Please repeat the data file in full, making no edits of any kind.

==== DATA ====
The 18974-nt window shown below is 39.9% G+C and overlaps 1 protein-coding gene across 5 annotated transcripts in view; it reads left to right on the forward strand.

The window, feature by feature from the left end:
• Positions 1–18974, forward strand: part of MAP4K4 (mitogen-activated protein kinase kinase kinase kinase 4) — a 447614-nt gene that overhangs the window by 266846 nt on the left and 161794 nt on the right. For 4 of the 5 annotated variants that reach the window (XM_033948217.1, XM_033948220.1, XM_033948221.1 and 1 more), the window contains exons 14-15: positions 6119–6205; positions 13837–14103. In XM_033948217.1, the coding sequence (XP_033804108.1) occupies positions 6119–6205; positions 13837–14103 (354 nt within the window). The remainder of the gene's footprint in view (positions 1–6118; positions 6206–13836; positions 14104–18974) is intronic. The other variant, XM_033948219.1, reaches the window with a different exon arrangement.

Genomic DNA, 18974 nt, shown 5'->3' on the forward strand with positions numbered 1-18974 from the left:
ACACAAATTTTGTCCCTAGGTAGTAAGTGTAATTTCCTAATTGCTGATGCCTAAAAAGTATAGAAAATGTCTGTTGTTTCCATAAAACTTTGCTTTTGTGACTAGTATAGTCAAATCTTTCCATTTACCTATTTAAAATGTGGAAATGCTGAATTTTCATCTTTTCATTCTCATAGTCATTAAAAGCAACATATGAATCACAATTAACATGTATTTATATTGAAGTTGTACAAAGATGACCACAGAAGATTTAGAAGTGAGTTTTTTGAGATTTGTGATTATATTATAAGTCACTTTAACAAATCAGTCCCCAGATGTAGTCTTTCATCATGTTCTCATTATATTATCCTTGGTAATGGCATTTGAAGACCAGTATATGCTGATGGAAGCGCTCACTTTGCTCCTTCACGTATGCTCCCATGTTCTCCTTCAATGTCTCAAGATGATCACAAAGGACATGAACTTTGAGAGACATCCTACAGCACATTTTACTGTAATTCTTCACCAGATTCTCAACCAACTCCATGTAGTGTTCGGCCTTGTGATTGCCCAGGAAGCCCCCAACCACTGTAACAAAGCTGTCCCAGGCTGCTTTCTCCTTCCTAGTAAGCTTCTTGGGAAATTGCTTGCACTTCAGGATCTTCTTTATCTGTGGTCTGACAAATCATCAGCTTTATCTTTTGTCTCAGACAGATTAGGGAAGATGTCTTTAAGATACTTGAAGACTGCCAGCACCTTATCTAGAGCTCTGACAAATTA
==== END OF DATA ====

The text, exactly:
The 18974-nt window shown below is 39.9% G+C and overlaps 1 protein-coding gene across 5 annotated transcripts in view; it reads left to right on the forward strand.

The window, feature by feature from the left end:
• Positions 1–18974, forward strand: part of MAP4K4 (mitogen-activated protein kinase kinase kinase kinase 4) — a 447614-nt gene that overhangs the window by 266846 nt on the left and 161794 nt on the right. For 4 of the 5 annotated variants that reach the window (XM_033948217.1, XM_033948220.1, XM_033948221.1 and 1 more), the window contains exons 14-15: positions 6119–6205; positions 13837–14103. In XM_033948217.1, the coding sequence (XP_033804108.1) occupies positions 6119–6205; positions 13837–14103 (354 nt within the window). The remainder of the gene's footprint in view (positions 1–6118; positions 6206–13836; positions 14104–18974) is intronic. The other variant, XM_033948219.1, reaches the window with a different exon arrangement.

Genomic DNA, 18974 nt, shown 5'->3' on the forward strand with positions numbered 1-18974 from the left:
ACACAAATTTTGTCCCTAGGTAGTAAGTGTAATTTCCTAATTGCTGATGCCTAAAAAGTATAGAAAATGTCTGTTGTTTCCATAAAACTTTGCTTTTGTGACTAGTATAGTCAAATCTTTCCATTTACCTATTTAAAATGTGGAAATGCTGAATTTTCATCTTTTCATTCTCATAGTCATTAAAAGCAACATATGAATCACAATTAACATGTATTTATATTGAAGTTGTACAAAGATGACCACAGAAGATTTAGAAGTGAGTTTTTTGAGATTTGTGATTATATTATAAGTCACTTTAACAAATCAGTCCCCAGATGTAGTCTTTCATCATGTTCTCATTATATTATCCTTGGTAATGGCATTTGAAGACCAGTATATGCTGATGGAAGCGCTCACTTTGCTCCTTCACGTATGCTCCCATGTTCTCCTTCAATGTCTCAAGATGATCACAAAGGACATGAACTTTGAGAGACATCCTACAGCACATTTTACTGTAATTCTTCACCAGATTCTCAACCAACTCCATGTAGTGTTCGGCCTTGTGATTGCCCAGGAAGCCCCCAACCACTGTAACAAAGCTGTCCCAGGCTGCTTTCTCCTTCCTAGTAAGCTTCTTGGGAAATTGCTTGCACTTCAGGATCTTCTTTATCTGTGGTCTGACAAATCATCAGCTTTATCTTTTGTCTCAGACAGATTAGGGAAGATGTCTTTAAGATACTTGAAGACTGCCAGCACCTTATCTAGAGCTCTGACAAATTA